The Trump administration is considering repealing an Environmental Protection Agency rule limiting emissions from truck components.
According to the Office of Management and Budget, the EPA is formally proposing to repeal the rule.
The regulation was an Obama administration effort to reduce emissions from trucks and limit pollution that may cause climate change.
The rule applies to gliders, which are medium- and heavy-duty trucks assembled using refurbished powertrains and new truck parts called “glider kits,” which are also subject to the regulation. The rule aimed to apply emissions standards for new motor vehicles and engines to the refurbished gliders.
But industry groups and the manufacturing sector oppose the rule, saying it would hurt producers and “effectively destroy the glider industry,” manufacturers wrote in a petition with the EPA in July.
In August, Pruitt said the agency would reconsider the regulation “in light of the significant issues raised,” before it takes effect next year.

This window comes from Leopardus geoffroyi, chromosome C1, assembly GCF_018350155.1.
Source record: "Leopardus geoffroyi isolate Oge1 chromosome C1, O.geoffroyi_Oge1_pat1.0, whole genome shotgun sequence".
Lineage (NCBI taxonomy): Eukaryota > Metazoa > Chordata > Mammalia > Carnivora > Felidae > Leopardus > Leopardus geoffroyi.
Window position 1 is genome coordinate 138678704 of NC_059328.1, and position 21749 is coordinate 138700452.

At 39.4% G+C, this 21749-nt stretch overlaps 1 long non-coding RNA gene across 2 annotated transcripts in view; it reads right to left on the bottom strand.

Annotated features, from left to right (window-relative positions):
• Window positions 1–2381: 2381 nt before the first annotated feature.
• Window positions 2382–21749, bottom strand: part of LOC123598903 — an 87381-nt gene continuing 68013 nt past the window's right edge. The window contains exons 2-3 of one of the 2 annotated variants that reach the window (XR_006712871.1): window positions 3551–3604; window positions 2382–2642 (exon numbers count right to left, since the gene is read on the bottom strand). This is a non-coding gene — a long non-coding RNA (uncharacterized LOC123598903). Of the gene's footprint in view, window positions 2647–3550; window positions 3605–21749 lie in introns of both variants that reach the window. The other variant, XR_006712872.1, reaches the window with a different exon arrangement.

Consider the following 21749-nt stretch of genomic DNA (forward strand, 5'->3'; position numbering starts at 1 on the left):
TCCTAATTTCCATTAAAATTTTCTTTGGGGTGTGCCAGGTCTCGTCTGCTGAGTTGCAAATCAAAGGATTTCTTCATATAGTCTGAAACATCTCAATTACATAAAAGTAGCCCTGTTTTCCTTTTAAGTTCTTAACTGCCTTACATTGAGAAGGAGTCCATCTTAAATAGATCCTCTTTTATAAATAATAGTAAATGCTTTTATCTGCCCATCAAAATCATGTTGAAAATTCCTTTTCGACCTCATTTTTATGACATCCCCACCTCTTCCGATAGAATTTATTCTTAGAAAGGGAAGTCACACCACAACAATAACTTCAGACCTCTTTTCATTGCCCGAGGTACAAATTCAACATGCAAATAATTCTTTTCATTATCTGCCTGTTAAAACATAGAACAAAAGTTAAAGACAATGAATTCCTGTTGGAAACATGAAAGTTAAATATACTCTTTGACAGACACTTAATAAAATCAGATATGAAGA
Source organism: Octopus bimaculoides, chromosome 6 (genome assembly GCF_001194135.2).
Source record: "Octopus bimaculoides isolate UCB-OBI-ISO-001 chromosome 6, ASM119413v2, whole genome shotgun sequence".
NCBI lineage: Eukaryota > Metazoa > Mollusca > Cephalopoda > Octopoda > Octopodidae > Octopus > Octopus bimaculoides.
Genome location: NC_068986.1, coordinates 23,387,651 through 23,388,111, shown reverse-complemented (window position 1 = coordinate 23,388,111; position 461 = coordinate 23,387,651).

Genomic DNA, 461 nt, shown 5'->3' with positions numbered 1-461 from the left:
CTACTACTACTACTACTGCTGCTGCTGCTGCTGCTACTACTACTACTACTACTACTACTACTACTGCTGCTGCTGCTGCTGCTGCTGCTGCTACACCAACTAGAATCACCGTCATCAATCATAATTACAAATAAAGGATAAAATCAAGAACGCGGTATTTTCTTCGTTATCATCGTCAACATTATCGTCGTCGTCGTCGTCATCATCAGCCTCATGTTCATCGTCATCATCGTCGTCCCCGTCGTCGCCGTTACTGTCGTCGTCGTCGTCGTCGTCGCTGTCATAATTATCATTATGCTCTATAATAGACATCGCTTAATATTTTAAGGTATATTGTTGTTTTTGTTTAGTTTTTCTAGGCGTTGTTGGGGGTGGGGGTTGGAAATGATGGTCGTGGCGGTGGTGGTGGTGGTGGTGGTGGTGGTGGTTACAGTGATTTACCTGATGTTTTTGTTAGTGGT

Greens and public health groups support the rule. In a Monday statement, the American Lung Association said the EPA had issued “another devastating blow to air quality and public health, giving older dirty heavy-duty trucks a license to pollute the air we all breathe with nitrogen oxides and particulate matter that can cause asthma attacks, lung cancer and premature death — as well as carbon pollution that causes climate change.”
The EPA is targeting other Obama-era regulations on transportation sector emissions as well. President Trump in March directed the agency to roll back fuel economy goals for cars between model years 2021 and 2025.